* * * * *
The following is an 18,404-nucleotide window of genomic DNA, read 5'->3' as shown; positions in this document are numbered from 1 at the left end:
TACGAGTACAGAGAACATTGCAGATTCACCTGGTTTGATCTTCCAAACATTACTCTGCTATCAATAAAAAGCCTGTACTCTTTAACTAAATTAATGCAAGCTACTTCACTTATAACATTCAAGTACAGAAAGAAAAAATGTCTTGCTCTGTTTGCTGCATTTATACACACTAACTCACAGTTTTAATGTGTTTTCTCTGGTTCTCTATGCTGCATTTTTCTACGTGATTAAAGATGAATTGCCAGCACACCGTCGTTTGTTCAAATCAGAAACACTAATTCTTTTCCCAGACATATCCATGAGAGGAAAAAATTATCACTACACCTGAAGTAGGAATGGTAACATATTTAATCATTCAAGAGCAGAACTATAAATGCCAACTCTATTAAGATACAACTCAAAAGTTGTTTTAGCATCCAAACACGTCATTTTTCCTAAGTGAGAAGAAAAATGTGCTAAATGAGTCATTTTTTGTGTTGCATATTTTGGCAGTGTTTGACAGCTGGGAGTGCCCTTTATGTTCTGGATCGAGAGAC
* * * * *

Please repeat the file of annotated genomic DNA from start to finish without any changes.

The following is an 18,404-nucleotide window of genomic DNA, read 5'->3' as shown; positions in this document are numbered from 1 at the left end:
TACGAGTACAGAGAACATTGCAGATTCACCTGGTTTGATCTTCCAAACATTACTCTGCTATCAATAAAAAGCCTGTACTCTTTAACTAAATTAATGCAAGCTACTTCACTTATAACATTCAAGTACAGAAAGAAAAAATGTCTTGCTCTGTTTGCTGCATTTATACACACTAACTCACAGTTTTAATGTGTTTTCTCTGGTTCTCTATGCTGCATTTTTCTACGTGATTAAAGATGAATTGCCAGCACACCGTCGTTTGTTCAAATCAGAAACACTAATTCTTTTCCCAGACATATCCATGAGAGGAAAAAATTATCACTACACCTGAAGTAGGAATGGTAACATATTTAATCATTCAAGAGCAGAACTATAAATGCCAACTCTATTAAGATACAACTCAAAAGTTGTTTTAGCATCCAAACACGTCATTTTTCCTAAGTGAGAAGAAAAATGTGCTAAATGAGTCATTTTTTGTGTTGCATATTTTGGCAGTGTTTGACAGCTGGGAGTGCCCTTTATGTTCTGGATCGAGAGAC